Clearly, they never met Crisco.
Let me explain. See, a few nights ago, I was two towns over having a frozen treat at Tony’s Ice Cream (makes Haagen-Dazs taste like Winn-Dixie ice milk, but that’s another story). After I wiped the final drips of butter pecan away, I wandered outside into the gathering twilight. I wasn’t really paying attention to where I was going; I was happy just drifting along under the clear night sky. Suddenly, a tall, rawboned man reached out a ham-sized hand to keep me from walking straight into him. I was embarrassed and stammered an apology for being so moonstruck by the beauty of the soft spring evening, but he just waved me off and said, “Now, miss, don’t you fret none. I get the same way when I’m working. You just have to kinda take in everything, don’t you? And it still runs over the edge of the cup.”
Turns out I had just run into (literally) the great up-and-coming installation artist, Crisco. He was in town planning his next huge scale project, which involves wrapping the local Sun-Drop bottling plant in thousands upon thousands of Moon Pie wrappers. I didn’t catch it all, but there was something about making a statement about consumerism and Southern identity and I don’t know what-all.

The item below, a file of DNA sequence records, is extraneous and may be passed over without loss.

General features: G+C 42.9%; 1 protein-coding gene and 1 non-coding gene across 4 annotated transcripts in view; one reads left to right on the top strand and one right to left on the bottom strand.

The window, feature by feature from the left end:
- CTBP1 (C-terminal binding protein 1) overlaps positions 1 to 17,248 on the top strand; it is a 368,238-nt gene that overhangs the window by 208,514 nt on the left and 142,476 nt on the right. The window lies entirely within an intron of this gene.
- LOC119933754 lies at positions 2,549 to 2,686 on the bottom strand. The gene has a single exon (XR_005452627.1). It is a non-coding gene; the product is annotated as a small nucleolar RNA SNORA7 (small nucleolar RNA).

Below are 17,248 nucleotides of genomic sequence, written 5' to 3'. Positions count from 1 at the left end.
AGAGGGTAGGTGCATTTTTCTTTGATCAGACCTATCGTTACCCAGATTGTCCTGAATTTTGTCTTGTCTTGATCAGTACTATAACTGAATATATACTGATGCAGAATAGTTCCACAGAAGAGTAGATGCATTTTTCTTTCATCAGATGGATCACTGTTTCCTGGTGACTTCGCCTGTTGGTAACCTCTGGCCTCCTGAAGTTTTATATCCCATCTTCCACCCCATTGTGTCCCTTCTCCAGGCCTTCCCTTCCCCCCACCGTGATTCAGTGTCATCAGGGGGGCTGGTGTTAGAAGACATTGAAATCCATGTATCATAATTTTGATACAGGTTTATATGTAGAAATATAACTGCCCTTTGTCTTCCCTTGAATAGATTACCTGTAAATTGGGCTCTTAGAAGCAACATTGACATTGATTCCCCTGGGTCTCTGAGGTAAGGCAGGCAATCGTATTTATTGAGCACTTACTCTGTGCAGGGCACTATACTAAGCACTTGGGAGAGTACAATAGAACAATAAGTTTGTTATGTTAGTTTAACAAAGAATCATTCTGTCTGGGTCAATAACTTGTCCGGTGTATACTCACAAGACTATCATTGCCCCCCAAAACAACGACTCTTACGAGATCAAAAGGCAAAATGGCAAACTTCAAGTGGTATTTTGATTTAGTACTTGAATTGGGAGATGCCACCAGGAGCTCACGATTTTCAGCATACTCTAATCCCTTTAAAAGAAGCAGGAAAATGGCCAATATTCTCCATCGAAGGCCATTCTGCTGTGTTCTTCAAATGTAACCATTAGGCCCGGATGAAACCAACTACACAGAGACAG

I tried to interject into the admittedly one-sided conversation. It sounded so similar – had he ever heard of the Bulgarian installation artist who made a world-wide name for himself with his colorful huge scale wrapping projects involving islands, buildings, and Central Park? Although I’m pretty sure that guy doesn’t carry a Cheerwine bottle with a paper napkin shoved down it to catch the residue from the pinch of Skoal he had tucked into his lower cheek, giving him the look of a plaid-draped squirrel.
He looked surprised. “Sounds like this fella is trying to rip off my good name and work. I’m Crisco. There’s only one of me, no matter what this European might try to say. Wanna Moon Pie? I need the wrapper.”
Only in a small Southern town.